The Comparison Games We Play: Grace is the Thief We Need

The Comparison Games We Play: Grace is the Thief We Need

This article originally appeared on Red Tree is a multi-church ministry effort started by Hope Community Church in order to connect the clarity of God’s grace to our otherwise confusing lives and attempts at reading the Bible.

As of 2023, the world’s population is 7.9 billion. Being one of those 7.9 billion people, it is easy to believe that each of our times here on this planet will be notably unique and different, and that’s true. And yet, we all have a commonality – what some call the “shared human experience,” a term that describes the intangible aspects of human existence. Things like: the physical, the social, and the emotional. We will all engage with those aspects of existence on some level during our lives.

We should also add that we are all fallen beings — we are broken in how we view the world and how we experience it. One of the ways that this manifests is through our instinctual bent toward comparison. To compare ourselves with others is part of the human experience. Consider all the silly ways we keep score: education level, relationship status, career satisfaction, physical abilities, clothing styles, house size, social media highlights, how much we suffer, grades in school, and what our W-2s say at tax time.

To be caught in these cycles of comparison never leads to anything good. As the old saying goes, “Comparison is the thief of joy.” After some mindless scrolling on social media, what might begin as a pretty benign thought of, “What a fun trip! I’m genuinely happy for them” devolves into “They always seem to travel, I wish I could have those experiences,” and from there bottoming out at, “Gosh, what a life they live. Why can’t I live such a life? I wish I had more money and time to do all the things.” During these cycles, there are feelings and emotions that lead to a hard and cold heart.

We see some of these emotions emerge in Scripture as well. In the story of Cain and Abel, Cain kills Abel because God was pleased with Abel’s offering and not his. A few chapters later, we see another family feud take place between Joseph and his brothers because of their father’s seemingly biased love. Later, King Saul is jealous of David because he’s being praised for his military success. In Luke 15, the older brother compares his dad’s love for him and his younger brother and gets angry because of it. The list goes on.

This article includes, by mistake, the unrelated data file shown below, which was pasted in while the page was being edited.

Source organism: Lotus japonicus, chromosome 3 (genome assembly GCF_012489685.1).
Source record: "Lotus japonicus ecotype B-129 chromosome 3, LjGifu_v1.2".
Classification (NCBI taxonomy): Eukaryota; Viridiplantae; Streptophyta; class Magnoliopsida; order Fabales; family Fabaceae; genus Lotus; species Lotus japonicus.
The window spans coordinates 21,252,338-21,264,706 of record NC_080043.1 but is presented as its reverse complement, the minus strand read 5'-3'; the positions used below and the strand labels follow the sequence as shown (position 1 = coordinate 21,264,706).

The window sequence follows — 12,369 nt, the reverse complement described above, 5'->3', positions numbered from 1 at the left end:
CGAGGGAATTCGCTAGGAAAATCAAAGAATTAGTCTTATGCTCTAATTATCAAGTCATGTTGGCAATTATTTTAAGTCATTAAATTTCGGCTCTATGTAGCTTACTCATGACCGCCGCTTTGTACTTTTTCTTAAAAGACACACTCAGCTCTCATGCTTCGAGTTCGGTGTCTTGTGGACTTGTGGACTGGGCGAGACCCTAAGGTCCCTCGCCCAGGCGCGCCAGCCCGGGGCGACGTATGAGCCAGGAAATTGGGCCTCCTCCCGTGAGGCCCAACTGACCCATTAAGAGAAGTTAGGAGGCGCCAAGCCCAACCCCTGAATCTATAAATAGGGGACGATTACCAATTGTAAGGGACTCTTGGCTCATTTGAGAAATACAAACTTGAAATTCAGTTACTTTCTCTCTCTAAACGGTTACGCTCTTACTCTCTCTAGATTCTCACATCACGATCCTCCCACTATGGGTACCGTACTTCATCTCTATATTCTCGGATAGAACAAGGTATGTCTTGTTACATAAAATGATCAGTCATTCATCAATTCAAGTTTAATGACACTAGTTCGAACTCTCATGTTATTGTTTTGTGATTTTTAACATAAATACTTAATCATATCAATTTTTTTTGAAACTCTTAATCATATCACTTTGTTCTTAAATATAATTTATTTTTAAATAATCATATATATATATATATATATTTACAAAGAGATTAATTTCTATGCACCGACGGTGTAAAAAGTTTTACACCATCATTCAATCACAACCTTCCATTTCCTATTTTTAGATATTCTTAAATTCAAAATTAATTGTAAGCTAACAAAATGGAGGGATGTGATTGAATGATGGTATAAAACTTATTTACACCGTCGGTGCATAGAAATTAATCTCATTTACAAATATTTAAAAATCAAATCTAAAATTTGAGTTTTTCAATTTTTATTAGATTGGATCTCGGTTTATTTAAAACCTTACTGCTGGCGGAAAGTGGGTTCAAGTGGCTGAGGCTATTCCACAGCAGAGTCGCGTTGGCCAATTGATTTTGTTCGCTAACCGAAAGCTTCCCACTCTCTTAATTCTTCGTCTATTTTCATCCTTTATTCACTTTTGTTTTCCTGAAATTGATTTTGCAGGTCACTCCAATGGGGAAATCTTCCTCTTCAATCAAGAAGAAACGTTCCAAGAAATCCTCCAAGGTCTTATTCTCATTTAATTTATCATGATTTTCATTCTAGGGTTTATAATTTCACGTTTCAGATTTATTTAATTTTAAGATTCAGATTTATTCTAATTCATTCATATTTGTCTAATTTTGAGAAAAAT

The emotions displayed in these passages are so intense and so severe that one person takes the life of another, or at least wants to, which is just as bad.

Digging deeper, we often find the culprit underneath the surface – pride — this ancient and unavoidable inner brokenness that pits us against others and makes competitions out of the most menial of things. Pride says, “I know best. I am the best. I am capable. I deserve the best.” But it doesn’t always lead to outright boastfulness. It can crush us too when we realize that others have more than us or have accomplished more than us.

When it comes to spirituality we might say, “Thank God that I don’t deal with that sin like that other poor, less mature person is,” or we might say, “Why do I struggle with this thing that my friend never seems to deal with? Why am I such a terrible person?”

Anyone else having moments of yuck yet?

Take a moment to consider the emotions you might feel when playing these comparison games. I often experience envy, jealousy, resentment, and anxiety — all of these mixed with sadness because these are not emotions that I want to be experiencing. When I feel them building up within me, I feel stuck. I feel shame because it’s hard to admit it out loud when I’m feeling them. I want to hide and not share with others.

Proverbs 14:30 says, “A tranquil heart gives life to the flesh, but envy makes the bones rot.” Envy produces a visceral response. Turns out comparison isn’t just the thief of joy, it’s the thief of any and all positive emotions.

Yet, it’s right at that moment, right when we think all is lost and that we feel that all has been taken from us, right when we realize how hard it is to have a tranquil heart, that the gospel speaks a better word: Jesus died for our present reality, not our ideal.

The law says, “Do these things to obtain the ideal. By completing these things, you will reach fulfillment.” But, the law was only a shadow, a placeholder that showed us that the solution would never come from within, but from without. Christ came to fulfill the law; he was its finish line. And the word of his blood is that he saw us in the reality of our sin and said, “I choose you, the reality you’re in. It’s not the ideal you that I died for, it’s you in the ‘right now.’ The one who is broken — you are who I want, who I desire to know and love.”

Comparison will always be part of our shared story as broken people. God knew that and still chose us. He died for us, impartially, apart from what we’ve done and what life has dealt us, so that we can rest in him, come what may. Comparison is the thief of joy, and in this life we’ll never be truly free from its grasp, but thanks be to God: grace is the thief of comparison.



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